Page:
Drake has caused a kerfuffle in Barbados as photos of the Canadian rap superstar posing with fans — both with and without a mask — are circulating on social media.
The Toronto-based performer arrived on Sunday, the same day the Caribbean island reopened to international visitors following a long lockdown due to COVID-19 — with flights from Canada among those permitted to touch down at Grantley Adams International Airport.
His customized “Air Drake” Boeing 767 was spotted at the airport, with a fan’s photo of the aircraft quickly spreading online.
Images of the internationally renowned rapper, whose real name is Aubrey Graham, posing with local fans have also been circulating.
Air Drake spotted at Barbados 🇧🇧✈️❤️ <a href=”https://t.co/MuJwntYSye”>pic.twitter.com/MuJwntYSye</a>
Yooooooooo!!!! We met <a href=”https://twitter.com/Drake?ref_src=twsrc%5Etfw”>@Drake</a> fam!!!! <a href=”https://t.co/fKX75M3dZh”>pic.twitter.com/fKX75M3dZh</a>
I guess my day wasn’t too bad 😁<a href=”https://twitter.com/hashtag/Drake?src=hash&ref_src=twsrc%5Etfw”>#Drake</a> <a href=”https://twitter.com/hashtag/Barbados?src=hash&ref_src=twsrc%5Etfw”>#Barbados</a> <a href=”https://t.co/Ka6bDNE8rj”>pic.twitter.com/Ka6bDNE8rj</a>
The photos have drawn criticism from some on social media.
“Mask up!! Social distancing please!” posted one user named Betty Holford. “This situation is potentially dangerous.”
Others pointed out the rapper and his group would have undergone testing before being admitted into the country.
Arrivals require COVID-19 tests
Protocols in Barbados says visitors must abide by all public health and social measures in place related to COVID-19 risk reduction; including physical distancing, hygiene practices, wearing of face mask and all other relevant measures.
Also, according to those protocols, visitors arriving from destinations deemed low-risk (such as Canada) are asked to produce a negative COVID-19 test taken within 72 hours of their planned arrival in the country, in order to forego testing upon landing (which requires remaining in quarantine pending the results).
A revamped arrivals hall at Grantley Adams International Airport has been equipped with a thermal imaging scanner, an immigration area and a testing bay, according to the Barbados government’s COVID-19 information website.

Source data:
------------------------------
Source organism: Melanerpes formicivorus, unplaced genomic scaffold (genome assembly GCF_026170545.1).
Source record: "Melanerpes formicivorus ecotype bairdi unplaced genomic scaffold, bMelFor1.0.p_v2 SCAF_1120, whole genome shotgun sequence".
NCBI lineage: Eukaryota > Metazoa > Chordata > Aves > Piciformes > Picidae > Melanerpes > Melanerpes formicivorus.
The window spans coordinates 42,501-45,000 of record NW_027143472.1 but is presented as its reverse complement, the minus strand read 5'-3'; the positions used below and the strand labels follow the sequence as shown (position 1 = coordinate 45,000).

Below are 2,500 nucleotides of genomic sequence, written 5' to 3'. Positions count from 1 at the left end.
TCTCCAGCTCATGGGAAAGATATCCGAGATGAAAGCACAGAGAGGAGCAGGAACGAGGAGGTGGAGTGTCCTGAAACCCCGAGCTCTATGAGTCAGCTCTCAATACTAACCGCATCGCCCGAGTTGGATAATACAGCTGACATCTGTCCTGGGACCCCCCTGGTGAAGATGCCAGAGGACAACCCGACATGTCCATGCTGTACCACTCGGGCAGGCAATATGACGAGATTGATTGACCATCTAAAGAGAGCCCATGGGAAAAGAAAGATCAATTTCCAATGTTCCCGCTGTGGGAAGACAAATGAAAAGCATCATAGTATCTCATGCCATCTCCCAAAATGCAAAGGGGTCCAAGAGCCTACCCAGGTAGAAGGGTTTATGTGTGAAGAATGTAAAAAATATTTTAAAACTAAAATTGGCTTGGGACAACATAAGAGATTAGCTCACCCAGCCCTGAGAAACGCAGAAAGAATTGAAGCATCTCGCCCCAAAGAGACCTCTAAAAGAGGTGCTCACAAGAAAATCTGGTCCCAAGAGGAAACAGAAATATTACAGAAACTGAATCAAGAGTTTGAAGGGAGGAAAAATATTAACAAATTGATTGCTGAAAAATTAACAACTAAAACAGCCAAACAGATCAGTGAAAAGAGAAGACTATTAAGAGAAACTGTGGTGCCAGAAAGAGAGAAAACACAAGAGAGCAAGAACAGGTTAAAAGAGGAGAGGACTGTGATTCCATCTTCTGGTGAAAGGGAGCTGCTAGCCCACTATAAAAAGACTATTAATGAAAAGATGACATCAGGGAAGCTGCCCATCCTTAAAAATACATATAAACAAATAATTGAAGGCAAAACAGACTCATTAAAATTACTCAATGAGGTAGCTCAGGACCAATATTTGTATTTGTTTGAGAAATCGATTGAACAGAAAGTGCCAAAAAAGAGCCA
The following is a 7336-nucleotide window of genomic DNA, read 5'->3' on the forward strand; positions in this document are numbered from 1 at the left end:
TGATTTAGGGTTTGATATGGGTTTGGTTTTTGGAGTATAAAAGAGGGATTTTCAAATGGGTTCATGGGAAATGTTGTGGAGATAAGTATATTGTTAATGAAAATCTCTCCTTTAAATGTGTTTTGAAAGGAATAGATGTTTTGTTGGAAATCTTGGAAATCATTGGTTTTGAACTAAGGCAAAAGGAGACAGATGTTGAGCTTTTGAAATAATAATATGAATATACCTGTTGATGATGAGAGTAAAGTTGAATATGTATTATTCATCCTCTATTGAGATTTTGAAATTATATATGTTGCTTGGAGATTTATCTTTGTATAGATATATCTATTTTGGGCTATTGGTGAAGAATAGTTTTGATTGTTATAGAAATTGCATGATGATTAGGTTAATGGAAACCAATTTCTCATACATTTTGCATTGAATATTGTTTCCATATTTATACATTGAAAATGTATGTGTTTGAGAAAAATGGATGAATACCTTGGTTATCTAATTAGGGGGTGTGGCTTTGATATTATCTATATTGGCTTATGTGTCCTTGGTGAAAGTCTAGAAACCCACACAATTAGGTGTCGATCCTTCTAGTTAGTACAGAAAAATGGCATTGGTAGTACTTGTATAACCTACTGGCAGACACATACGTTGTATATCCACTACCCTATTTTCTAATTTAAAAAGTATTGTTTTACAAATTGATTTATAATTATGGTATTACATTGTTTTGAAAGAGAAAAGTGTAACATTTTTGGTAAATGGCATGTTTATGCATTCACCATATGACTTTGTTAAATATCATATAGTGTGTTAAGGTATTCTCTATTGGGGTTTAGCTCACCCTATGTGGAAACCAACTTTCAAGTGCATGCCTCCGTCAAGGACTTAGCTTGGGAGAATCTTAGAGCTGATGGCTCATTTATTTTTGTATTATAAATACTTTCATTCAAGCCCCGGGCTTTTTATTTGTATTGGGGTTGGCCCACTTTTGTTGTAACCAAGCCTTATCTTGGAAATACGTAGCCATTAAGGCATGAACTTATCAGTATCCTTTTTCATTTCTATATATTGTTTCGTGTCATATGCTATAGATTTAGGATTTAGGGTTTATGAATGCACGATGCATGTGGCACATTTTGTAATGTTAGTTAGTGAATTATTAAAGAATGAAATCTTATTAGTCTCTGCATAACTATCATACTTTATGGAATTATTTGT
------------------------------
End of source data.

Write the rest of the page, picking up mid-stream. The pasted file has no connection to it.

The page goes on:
Drake and his entourage of nine were permitted to enter only after their tests were scrutinized prior to and upon arrival, Richard Carter, the country’s COVID-19 czar, told media outlet Barbados Today.
Award winning Canadian rapper Drake and the nine persons who arrived on his $200 million private jet were all subjected to the same strict protocols as every other individual who arrived in Barbados on Sunday, says COVID-19 Czar Richard Carter. <a href=”https://t.co/LEhTK5mtXA”>pic.twitter.com/LEhTK5mtXA</a>
All the tests were negative, Carter told the news outlet, which reported that Drake was expected to remain on the island for the next week for a potential music video shoot.
CBC News has reached out to Drake about the trip, but has yet to receive a response.
An Air Canada passenger jet also arrived in Barbados on Sunday, the first international flight to land since the island opened up to commercial air traffic.
The flight’s passengers included Marie Legault, Canada’s high commissioner to Barbados, and the group of 132 was greeted upon arrival by the Royal Barbados Police Force Band as well as public officials, including the country’s minister of tourism and international transport, the government site noted.
Carter told Barbados Today there were “no exceptions” made for Drake and his team, as there “were none [attached] to all of the other passengers arriving on the Air Canada flight.”
Mask up!! Social distancing please!! Barbados welcomes Drake and all its all visitors but this situation is potentially dangerous.
Barbados has had 103 confirmed cases of COVID-19, with seven deaths.
Carter declined to comment on photos of Drake posing in close quarters with local fans, though he did highlight general concerns about some people neglecting COVID-19 protocols in numerous places, including “spaces of entertainment.”